This research was motivated by a collaboration with the Texas Department of State Health Services, aimed at allocating a limited amount of vaccines in an equitable manner during an influenza pandemic [5, 6, 15]. Here, we use model (3.1) from [15] to allocate four types of vaccines to five different population groups seeking them. In this example, vaccines are scarce at the start of the pandemic. The allocation ensures an equitable access to vaccines across all five population priority groups in 254 different counties of Texas. Vaccine types constitute our “resources” and the five priority groups across the 254 counties of Texas constitute our “users”. Table 1 presents a map between our notation and that of [15].
Singh’s optimization model in [15] presents a special case of model (1), with \(F(y_i) = (1y_i)^2\). A similar loss function is used in [5, 6]. This loss function, \(F(z) = (1z)^2\), satisfies the hypothesis of Theorem 2 and hence achieves fairness for inappropriately prioritized users per Definition 2. Next, Theorem 3.2.1 of [15] provides sufficient conditions for a balanced solution \(w_i F'(y_i) = w_{i'} F'(y_{i'})\): (i) \(y_i < 1\) and \(y_{i'} < 1\), and (ii) \(x_{ik} >0 \) and \(x_{i'k} >0\) for some \(k \in K_i \cap K_{i'}\). Then, the solution is proportionally fair per Definition 4 for the given loss function. Singh [15] thus proves the special cases of inappropriate priorities and appropriate priorities with balance, using the quadratic loss function.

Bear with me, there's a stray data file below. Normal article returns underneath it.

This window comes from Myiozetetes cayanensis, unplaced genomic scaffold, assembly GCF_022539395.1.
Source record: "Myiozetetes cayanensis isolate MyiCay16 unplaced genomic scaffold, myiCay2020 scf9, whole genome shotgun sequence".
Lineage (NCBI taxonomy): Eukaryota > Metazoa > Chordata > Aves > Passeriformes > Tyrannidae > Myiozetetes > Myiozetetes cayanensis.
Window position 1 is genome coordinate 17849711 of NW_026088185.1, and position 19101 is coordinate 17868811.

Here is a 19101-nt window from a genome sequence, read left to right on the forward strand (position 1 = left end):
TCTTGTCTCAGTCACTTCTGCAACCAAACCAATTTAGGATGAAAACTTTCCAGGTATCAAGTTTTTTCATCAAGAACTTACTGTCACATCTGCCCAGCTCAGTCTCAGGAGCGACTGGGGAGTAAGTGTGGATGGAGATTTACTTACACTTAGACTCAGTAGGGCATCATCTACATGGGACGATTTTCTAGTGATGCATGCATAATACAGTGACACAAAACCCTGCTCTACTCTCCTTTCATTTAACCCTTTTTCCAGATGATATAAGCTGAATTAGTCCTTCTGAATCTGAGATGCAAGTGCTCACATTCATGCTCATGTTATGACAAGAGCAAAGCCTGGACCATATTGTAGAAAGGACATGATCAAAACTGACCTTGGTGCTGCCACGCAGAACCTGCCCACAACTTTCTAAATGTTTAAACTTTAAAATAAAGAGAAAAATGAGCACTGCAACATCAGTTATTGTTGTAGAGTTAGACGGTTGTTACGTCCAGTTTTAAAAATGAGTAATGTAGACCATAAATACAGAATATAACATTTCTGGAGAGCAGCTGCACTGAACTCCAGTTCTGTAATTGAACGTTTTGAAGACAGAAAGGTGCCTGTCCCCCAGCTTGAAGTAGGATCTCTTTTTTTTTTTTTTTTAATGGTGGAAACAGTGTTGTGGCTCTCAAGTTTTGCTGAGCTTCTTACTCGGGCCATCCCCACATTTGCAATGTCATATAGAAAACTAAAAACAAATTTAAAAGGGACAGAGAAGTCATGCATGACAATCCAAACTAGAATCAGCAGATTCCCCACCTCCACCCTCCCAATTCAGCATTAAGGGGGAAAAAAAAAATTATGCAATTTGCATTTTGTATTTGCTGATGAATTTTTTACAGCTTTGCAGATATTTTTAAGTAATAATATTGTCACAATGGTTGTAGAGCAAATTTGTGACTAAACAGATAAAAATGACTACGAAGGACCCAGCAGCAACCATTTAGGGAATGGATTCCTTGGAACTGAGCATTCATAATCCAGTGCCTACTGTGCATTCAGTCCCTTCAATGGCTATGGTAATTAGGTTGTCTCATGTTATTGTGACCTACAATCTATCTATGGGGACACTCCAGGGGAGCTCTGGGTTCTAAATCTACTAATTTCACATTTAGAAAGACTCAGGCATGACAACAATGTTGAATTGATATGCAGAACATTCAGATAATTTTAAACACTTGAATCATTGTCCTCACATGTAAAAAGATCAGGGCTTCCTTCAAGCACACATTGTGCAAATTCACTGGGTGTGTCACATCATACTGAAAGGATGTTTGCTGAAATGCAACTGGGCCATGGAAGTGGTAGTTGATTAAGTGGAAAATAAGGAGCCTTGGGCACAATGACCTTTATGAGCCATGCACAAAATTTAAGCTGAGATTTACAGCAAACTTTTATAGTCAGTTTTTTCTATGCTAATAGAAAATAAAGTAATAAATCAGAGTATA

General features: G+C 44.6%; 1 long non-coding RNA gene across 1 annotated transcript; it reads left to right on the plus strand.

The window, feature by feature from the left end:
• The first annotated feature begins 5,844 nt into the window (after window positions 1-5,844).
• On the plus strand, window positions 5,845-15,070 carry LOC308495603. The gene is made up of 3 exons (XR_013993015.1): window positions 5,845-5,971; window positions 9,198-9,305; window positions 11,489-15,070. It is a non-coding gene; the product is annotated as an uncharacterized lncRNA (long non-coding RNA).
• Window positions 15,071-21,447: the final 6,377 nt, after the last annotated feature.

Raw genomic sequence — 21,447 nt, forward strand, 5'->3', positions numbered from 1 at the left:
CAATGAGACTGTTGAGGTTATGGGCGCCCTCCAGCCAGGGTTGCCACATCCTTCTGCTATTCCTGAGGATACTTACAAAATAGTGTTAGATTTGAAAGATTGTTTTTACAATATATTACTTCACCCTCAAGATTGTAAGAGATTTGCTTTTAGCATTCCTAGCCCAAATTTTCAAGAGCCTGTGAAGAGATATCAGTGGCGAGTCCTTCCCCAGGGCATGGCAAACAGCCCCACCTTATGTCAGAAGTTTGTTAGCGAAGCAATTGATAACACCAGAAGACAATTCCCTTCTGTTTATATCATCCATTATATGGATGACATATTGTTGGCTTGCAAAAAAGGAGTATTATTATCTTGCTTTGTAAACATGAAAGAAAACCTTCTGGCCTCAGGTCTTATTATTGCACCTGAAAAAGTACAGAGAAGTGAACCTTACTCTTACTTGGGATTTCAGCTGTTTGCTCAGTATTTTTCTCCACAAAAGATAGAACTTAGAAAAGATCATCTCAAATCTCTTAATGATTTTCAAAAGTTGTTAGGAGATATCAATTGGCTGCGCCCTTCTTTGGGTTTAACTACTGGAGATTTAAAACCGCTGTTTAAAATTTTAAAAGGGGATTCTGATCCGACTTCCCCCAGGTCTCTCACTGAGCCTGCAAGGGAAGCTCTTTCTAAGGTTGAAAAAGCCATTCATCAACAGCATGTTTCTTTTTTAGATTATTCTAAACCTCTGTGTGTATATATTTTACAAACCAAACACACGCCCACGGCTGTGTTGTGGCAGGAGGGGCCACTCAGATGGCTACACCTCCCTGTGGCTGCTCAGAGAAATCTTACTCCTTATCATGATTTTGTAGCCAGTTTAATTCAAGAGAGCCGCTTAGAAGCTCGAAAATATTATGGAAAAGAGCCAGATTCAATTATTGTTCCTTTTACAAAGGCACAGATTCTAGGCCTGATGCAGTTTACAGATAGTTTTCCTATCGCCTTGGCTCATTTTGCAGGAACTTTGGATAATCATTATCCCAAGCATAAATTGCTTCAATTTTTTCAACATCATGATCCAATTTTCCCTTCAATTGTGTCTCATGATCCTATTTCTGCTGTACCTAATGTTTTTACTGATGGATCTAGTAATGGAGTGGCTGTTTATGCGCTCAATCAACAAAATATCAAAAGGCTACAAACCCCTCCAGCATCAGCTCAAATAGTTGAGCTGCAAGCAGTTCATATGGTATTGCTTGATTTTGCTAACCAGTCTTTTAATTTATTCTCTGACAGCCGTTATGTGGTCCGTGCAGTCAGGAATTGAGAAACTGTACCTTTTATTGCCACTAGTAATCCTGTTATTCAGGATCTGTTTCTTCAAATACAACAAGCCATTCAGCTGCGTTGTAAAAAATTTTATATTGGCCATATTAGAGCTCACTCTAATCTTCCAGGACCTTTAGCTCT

Conclusion
We develop a general optimization model to study the allocation of partially substitutable resources to different classes of users seeking them. Not all resources are suitable to all classes of users, and different classes of users have different priorities. When a resource is abundant, all users seeking it achieve the maximum possible coverage. When resources are scarce, we provide different notions of fairness depending on the priorities between users. And, we provide a class of objective functions as well as restrictions that achieve these notions of fairness.